Why History Repeats Itself, Part CMXI

Teaching kids about the real threat of Islamofascism that they will face in their lifetime might get in the way of condom distribution day. At least that’s my theory for this:

When the sixth anniversary of the terrorist attacks is commemorated Tuesday, Utah schools will not uniformly hold assemblies or even talk much about Sept. 11, preferring instead to tackle the topic in U.S. history classes at the end of the year with the rest of the 21st century.

Children simply aren’t as connected to the event as adults, says Beth Johnston, East Layton Elementary School principal. The oldest of her students was only 6 years old on Sept. 11, 2001 …

… “We don’t want our kids thinking about that. We want them to move on,” Johnston said. “It might be age appropriate for older students to acknowledge and talk about it, but for our younger kids, we don’t want them to dwell on violence.”

I’ll bet everything I’ve got that if the 9/11 terrorists flew planes into a Planned Parenthood clinic the NEA would mandate that all public school discuss on that tragic day six years ago. And what’s with the “they weren’t very old when that happened” stuff? Hell, most of us weren’t even born when some of the biggest events in this nation’s history occurred, but that didn’t stop us from learning about them in school.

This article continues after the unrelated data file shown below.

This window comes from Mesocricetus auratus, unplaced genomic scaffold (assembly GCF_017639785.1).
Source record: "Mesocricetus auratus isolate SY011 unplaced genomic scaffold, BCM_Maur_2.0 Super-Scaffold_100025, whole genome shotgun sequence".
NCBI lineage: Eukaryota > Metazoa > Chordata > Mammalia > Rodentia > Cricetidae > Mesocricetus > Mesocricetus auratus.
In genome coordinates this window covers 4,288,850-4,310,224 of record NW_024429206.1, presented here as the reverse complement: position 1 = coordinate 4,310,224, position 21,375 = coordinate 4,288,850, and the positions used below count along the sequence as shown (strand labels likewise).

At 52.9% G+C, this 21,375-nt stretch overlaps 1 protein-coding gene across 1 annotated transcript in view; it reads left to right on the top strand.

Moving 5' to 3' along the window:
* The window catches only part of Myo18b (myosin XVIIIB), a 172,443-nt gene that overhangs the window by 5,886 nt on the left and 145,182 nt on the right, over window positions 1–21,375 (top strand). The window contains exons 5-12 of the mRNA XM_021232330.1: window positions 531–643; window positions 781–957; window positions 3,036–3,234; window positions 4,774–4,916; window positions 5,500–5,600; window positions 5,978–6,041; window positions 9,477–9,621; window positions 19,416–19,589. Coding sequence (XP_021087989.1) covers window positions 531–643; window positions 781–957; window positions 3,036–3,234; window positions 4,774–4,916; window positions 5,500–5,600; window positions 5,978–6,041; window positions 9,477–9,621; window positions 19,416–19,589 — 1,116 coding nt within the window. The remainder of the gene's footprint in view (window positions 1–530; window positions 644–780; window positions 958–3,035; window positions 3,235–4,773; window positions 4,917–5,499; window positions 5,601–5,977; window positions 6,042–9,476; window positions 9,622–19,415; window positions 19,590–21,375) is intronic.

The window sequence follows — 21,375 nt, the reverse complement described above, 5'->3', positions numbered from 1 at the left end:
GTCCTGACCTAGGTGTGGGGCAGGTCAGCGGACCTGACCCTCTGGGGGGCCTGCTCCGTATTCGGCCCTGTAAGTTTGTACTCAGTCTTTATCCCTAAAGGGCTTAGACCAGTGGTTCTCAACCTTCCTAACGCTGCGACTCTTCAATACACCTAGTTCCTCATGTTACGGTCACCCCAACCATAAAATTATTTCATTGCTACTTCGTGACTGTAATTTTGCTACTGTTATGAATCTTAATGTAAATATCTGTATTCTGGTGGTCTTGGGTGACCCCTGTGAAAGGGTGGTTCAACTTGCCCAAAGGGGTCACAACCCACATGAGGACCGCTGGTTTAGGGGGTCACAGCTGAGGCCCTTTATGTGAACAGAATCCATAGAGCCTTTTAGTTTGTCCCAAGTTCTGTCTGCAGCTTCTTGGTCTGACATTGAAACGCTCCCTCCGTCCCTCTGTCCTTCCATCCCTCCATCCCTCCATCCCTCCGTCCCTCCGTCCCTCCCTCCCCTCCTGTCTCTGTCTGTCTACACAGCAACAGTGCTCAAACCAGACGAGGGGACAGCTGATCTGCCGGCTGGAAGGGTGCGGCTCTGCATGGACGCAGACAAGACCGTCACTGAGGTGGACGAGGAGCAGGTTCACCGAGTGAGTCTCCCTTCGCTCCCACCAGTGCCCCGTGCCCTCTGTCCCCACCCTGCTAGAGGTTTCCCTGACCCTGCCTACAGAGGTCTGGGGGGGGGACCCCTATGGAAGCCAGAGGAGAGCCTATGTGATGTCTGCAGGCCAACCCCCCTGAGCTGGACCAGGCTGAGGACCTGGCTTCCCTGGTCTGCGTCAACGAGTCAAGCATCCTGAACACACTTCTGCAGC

Speaking of 9/11, “never forget” is a slogan that’s been thrown around a lot concerning that day, and rightly so, but some schools are trying to turn that into “never remember,” and it’s a travesty that will help ultimately spread violence instead of quell it.

Update: If the above sounds bad, try this — One school has even banned the American flag.

Author: Doug Powers

Doug Powers is a writer, editor and commentator covering news of the day from a conservative viewpoint with an occasional shot of irreverence and a chaser of snark. Townhall Media writer/editor. MichelleMalkin.com alum. Bowling novice. Long-suffering Detroit Lions fan. Contact: WriteDoug@Live.com.